• This is a rush transcript from "The Journal Editorial Report," November 22, 2008. This copy may not be in its final form and may be updated.

    STUART VARNEY, GUEST HOST: Coming up on "The Journal Editorial Report," stocks soar on the word of Obama's treasury pick. And who is Tim Geithner? And what would he bring to the table?

    Plus, bailout fever. The big three aren't the only ones lining up for a piece of the pie.

    And Mormons are taking the heat for the passage of California's Proposition 8. But who actually voted for the gay marriage ban?

    "The Journal Editorial Report" begins right now.

    Hello, everyone. Welcome to "The Journal Editorial Report." I'm Stuart Varney, in this week for Paul Gigot.

    The Dow surged Friday on word that Barack Obama will tap New York Federal Reserve president, Tim Geithner, for treasury secretary. The near 500-point rally late in the day after an otherwise disastrous week on Wall Street was a clear sign of just how anxious the markets had been about the direction of the new administration's economic policy.

    In today's weekly Democratic radio address, President-elect Obama said he aims to create 2.5 million jobs in a two-year plan to stimulate an economy facing, quote, "a crisis of historic proportions."

    Joining the panel this week, Wall Street Journal columnist and deputy editor Dan Henninger, assistant editorial page editor James Freeman, and opinionjournal.com columnist John Fund.

    James, to you first. What does Tim Geithner's move to the Treasury tell us?

    JAMES FREEMAN, ASSISTANT EDITORIAL PAGE EDITOR: Certainly, it was a positive sign as interpreted by the markets on Friday. But basically, people are giving him credit for managing this last year of financial crisis. I think you have to ask whether he was, in part, contributing to it. Go back to March and Bear Stearns, that decision to bailout an investment bank, the government had never done that before. I think it created uncertainty in the market. It made all the other financial CEO's look to Washington instead of fixing their companies and...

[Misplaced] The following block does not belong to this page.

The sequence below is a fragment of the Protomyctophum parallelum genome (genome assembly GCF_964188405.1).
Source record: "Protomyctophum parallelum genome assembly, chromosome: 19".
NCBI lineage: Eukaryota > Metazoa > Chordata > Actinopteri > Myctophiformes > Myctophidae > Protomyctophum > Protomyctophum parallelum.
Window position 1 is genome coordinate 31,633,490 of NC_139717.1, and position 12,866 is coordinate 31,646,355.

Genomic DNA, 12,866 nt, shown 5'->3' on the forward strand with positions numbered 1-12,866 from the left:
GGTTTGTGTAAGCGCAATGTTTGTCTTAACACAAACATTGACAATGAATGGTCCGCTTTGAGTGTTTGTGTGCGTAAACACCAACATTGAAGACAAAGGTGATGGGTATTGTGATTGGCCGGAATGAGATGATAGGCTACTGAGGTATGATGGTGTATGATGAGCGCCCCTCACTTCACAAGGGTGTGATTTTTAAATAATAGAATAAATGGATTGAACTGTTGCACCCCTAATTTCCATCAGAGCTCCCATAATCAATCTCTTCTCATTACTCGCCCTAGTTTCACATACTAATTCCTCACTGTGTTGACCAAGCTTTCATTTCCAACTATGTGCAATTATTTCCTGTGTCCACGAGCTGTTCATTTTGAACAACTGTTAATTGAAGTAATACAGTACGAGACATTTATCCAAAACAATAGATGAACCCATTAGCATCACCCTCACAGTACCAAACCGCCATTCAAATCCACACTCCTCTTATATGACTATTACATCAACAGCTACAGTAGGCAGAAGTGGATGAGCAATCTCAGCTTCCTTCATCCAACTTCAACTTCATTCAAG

VARNEY: You're critical of his track record?

    FREEMAN: You can't look at the years of bailouts and say, boy, that worked as everybody hoped it would. Stocks have gotten crushed. It created uncertainty. I'm glad the market rallied. Obviously, if people take comfort that there's continuity here, that's great. But what we're getting is a lot more intervention in the markets. If you look at the last year, that's had a lot of destructive effects.

    VARNEY: Dan, I see former Treasury Secretary Larry Summers has a role in the administration. What is it? And what's it tell you?

    DAN HENNINGER, COLUMNIST & DEPUTY EDITOR: Yes, Stuart, this is a somewhat surprising development. The reporting on the Geithner story noted that Larry Summers is going to join the White House as an economic adviser. Now, on the one hand summers lost out the Treasury job because of feminist opposition.

    But if I'm Tim Geithner, I've got to be wondering if you have a former treasury secretary in the White House close to the president giving him advice on economic policy, who's the treasury secretary in fact, Larry summers or Tim Geithner.

    I'd make a second point as well. Tim Geithner regards his years at the IMF in the middle of the 1990s when the United States bailed out Mexico and the Asian economies as one of his proudest moments. That was during the Clinton administration. Larry Summers was there as well. This is a red flag because the policy was devaluating currencies — devaluing currencies and raising taxes. Extremely interventionist. If we're going to return to the policies of the mid-1990s, I think we could have a problem.

    VARNEY: But you could say there is bailout experience, and a great deal of it.

    HENNINGER: You can put it that way for sure. Lots of bailouts.

    VARNEY: John, let's move away from Treasury and move a bit more towards politics for a second. Hillary Clinton, we understand, on track to be the secretary of state. Can you make the case that Hillary at state is a plus for the Obama camp and that Bill Clinton is a plus for the Obama camp?